It may be the most non-intuitive aspect of preparing sermons to learn that the best introductions are generally written once the sermon itself is finished. Young preachers tend to think they know where a text is going to go and what the thrust of the sermon message is going to be even before they have done their exegesis. But this is a major tactical error.
You cannot introduce a person you have not yet met, nor can you accurately present a sermon that has not yet been birthed. In fact, starting with your introduction may lead you to veer away from the intention of the text to simply match your introduction. I think that is a preaching sin! You are called to preach “the Word,” not your interesting ideas.
Another advantage of waiting until the sermon is written in order to write your introduction is that it helps you to re-think your entire preaching outline (does this sermon have one clear big point, can I see it in all of its parts, is there a link running through the whole, etc.).
The best introductions tend to grab the interest of the listener, regardless if he has come to hear God’s Word or not. You may consider this to be very pragmatic and that people should know better, but I like to think of it as a way of serving folks. A good introduction will also help to expose the ruthless relevance of the text. Read some of Jesus’ sermons in the Gospels to observe how he interacted with and grabbed the attention of His listeners.
In my opinion one of the best sermon-introducers is Mark Dever. He brings in his wide reading and sharp understanding to great use here. I would suggest listening to 5 or 6 of his recent sermons and observing how he begins from an aerial view of a particular topic and touches on the ways the sermon is going to impact the listener as he circles down closer to the text. Dever speaks of starting the sermon with something of a taste of the implications it is going to have on the listener or what presuppositions might be challenged. You will also notice that he always speaks to the non-Christians and seeks to inform them that their concerns and objections should also be addressed. Read the Dever/Gilbert book, Preach: Theology Meets Practice, for a fuller description of this. (See page 102 and following.)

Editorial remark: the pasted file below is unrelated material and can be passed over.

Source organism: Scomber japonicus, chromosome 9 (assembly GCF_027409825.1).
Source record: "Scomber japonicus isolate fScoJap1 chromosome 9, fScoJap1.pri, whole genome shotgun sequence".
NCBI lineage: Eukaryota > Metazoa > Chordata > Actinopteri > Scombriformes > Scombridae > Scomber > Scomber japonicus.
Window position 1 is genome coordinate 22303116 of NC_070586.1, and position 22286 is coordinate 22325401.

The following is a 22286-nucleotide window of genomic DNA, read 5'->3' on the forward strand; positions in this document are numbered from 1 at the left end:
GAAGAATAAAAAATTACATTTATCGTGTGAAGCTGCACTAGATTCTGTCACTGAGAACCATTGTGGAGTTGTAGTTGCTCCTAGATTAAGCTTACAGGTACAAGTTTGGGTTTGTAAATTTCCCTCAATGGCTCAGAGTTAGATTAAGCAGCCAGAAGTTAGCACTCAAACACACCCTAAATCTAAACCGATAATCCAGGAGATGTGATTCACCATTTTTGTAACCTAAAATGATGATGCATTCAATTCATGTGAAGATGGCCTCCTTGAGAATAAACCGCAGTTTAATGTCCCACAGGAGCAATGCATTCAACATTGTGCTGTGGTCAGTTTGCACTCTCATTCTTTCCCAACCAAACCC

By this point you have likely already written your conclusion, but now is the time to go back and see if your introduction and conclusion match one another. It is no victory to have told everyone you were driving to New York only to end up in Cincinnati. Does your sermon go where you promised it was going to go?
I like to look for ways to bookend the sermon. What I mean is linking the outro with the intro so that the sermon “feels” complete and done. That also helps to guarantee you have stayed on track with the one big point. If your intro is saying something entirely different from your outro, you have a problem. So, if you used a story in your introduction, you may find that a final chapter to that same story serves to conclude the sermon. That ties everything together in a neat mental package that offers a kind of intellectual satisfaction to your hearer. It is not always possible to do this and ought never to be forced, but it is helpful when it works.
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